The above mentioned registration procedure and the required documents for such procedure are briefly stated below. Due to the fact that the essential parts of the establishment procedures for limited liability companies and stock companies are mainly similar, the procedure shall be presented for both of them by stating some of the significant differences:
Documents for the Company Establishment:
• A company establishment petition and a notification form duly filled in and
signed by persons authorized to represent the Company.
• Notarized translation of passport in case the foreign shareholder is a real person;
apostilled [authenticated] and notarized translation of registry document issued
by the competent authority in case the foreign shareholder is a legal entity.
• Three copies of notarized articles of association (one copy original).
• Notarized specimens of signature of persons authorised to represent the
company, namely the directors of the limited liability Company.
• Founders’ statement signed by the founders.
• For the limited liability companies, documentation for the appointment of the
directors of the Company.
• The bank receipt indicating that 0.04% of the company capital has been
deposited to the account of the Turkish Competition Authority at a state bank.
• Chamber registry statement.
• Relevant documentation for the specification of the values of the assets.
• Permit or letter of compliance for companies whose corporation is subject to the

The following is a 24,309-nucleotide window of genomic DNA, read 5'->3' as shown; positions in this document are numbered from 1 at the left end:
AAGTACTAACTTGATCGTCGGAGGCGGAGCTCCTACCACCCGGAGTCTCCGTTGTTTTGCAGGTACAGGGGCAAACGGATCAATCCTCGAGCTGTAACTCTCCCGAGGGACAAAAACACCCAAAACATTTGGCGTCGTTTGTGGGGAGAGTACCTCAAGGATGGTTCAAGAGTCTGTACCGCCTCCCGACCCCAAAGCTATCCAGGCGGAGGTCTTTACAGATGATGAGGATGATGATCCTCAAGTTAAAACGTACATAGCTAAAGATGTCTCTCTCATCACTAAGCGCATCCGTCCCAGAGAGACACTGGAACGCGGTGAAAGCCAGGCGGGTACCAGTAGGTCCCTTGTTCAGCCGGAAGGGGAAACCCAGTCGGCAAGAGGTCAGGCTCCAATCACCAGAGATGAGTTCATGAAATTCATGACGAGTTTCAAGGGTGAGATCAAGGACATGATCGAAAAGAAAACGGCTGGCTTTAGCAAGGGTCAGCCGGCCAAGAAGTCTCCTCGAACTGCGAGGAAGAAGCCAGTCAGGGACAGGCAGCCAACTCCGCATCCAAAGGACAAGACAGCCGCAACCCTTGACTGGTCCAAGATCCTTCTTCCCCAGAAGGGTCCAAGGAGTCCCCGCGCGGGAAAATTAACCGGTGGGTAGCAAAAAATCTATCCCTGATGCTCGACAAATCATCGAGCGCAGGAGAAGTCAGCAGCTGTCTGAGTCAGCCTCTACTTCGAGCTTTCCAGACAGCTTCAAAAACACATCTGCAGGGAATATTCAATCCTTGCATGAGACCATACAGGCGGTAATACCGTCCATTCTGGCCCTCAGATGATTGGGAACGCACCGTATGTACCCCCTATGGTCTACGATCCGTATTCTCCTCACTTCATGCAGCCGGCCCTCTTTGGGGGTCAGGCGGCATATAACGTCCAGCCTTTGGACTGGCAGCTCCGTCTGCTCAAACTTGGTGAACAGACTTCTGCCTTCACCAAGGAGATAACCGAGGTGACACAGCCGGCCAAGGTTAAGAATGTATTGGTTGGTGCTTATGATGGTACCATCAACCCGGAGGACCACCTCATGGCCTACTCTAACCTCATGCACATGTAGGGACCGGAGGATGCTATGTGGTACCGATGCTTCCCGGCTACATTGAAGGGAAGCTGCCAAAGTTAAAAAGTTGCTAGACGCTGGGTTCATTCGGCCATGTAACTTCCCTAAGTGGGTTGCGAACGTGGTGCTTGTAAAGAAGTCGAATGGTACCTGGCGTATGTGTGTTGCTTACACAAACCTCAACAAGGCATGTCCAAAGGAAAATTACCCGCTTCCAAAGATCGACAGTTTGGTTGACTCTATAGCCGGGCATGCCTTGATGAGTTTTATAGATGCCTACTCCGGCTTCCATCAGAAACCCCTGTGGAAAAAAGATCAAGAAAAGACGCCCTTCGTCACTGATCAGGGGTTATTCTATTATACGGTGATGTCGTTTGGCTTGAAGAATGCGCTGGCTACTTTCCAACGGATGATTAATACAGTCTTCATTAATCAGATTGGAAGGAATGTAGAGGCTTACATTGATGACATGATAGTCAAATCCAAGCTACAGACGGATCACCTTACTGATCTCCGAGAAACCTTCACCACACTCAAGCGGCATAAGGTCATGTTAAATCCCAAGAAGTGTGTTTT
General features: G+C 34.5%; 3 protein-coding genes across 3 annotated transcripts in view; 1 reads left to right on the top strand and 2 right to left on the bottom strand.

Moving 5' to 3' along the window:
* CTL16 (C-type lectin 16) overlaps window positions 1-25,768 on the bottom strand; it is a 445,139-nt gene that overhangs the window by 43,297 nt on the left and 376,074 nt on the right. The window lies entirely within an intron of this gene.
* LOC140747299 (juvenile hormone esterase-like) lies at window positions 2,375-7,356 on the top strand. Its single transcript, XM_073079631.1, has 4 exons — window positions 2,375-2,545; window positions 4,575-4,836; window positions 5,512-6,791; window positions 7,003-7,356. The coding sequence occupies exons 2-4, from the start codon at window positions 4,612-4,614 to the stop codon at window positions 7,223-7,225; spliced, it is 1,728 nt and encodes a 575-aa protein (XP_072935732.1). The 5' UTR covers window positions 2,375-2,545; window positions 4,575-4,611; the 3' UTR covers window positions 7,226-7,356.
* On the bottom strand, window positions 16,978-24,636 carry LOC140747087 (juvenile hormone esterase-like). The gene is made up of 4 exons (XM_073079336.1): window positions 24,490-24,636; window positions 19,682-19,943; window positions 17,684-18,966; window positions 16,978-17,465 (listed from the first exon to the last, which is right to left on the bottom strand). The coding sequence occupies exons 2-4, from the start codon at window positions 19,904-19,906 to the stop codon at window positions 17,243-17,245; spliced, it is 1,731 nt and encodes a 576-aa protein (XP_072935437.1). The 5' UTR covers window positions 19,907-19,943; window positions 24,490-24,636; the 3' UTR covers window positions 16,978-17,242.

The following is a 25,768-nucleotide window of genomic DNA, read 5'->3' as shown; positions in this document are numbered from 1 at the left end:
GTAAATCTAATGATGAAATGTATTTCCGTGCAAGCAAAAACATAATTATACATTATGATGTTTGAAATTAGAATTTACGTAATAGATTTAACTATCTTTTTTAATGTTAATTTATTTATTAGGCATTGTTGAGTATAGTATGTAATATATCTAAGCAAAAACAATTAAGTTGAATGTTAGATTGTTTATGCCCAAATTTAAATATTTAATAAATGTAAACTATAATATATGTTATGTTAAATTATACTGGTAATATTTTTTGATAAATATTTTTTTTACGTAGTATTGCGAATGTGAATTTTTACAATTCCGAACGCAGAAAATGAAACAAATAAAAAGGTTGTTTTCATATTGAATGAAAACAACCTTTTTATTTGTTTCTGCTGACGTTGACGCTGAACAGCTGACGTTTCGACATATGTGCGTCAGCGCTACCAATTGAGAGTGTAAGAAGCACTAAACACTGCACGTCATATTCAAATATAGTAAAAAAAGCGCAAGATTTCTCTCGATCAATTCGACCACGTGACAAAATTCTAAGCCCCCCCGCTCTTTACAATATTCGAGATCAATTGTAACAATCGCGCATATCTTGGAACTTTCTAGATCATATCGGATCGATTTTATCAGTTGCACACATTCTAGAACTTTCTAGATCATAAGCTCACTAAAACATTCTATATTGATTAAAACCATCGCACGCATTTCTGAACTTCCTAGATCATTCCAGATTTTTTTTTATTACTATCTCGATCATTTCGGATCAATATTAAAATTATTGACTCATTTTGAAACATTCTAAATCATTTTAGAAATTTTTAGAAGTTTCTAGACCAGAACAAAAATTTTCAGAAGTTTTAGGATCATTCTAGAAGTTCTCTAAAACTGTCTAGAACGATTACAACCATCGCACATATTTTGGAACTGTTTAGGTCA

permit or letter of compliance issued by the relevant ministry or other official
One fourth of the capital shall be paid before the registry; and the remaining three quarters shall be paid in 2 years as of the establishment of the company.
For founders who are real persons of non-Turkish nationalities, it is required that a copy of the person’s passport shall be presented together with the passport or a copy of the notarized and authenticated translation of the same. Also for foreign legal entity shareholders, the original copy and a notarized and authenticated translation of the Certificate of Business Activity and/or Certificate of Incorporation issued by the competent authorities approved by the related [relevant] Turkish Consulate are required.
In cases where those non-Turkish nationals of the company are assigned as representatives and shall start residing in Turkey, residence permit and work permit shall also be required.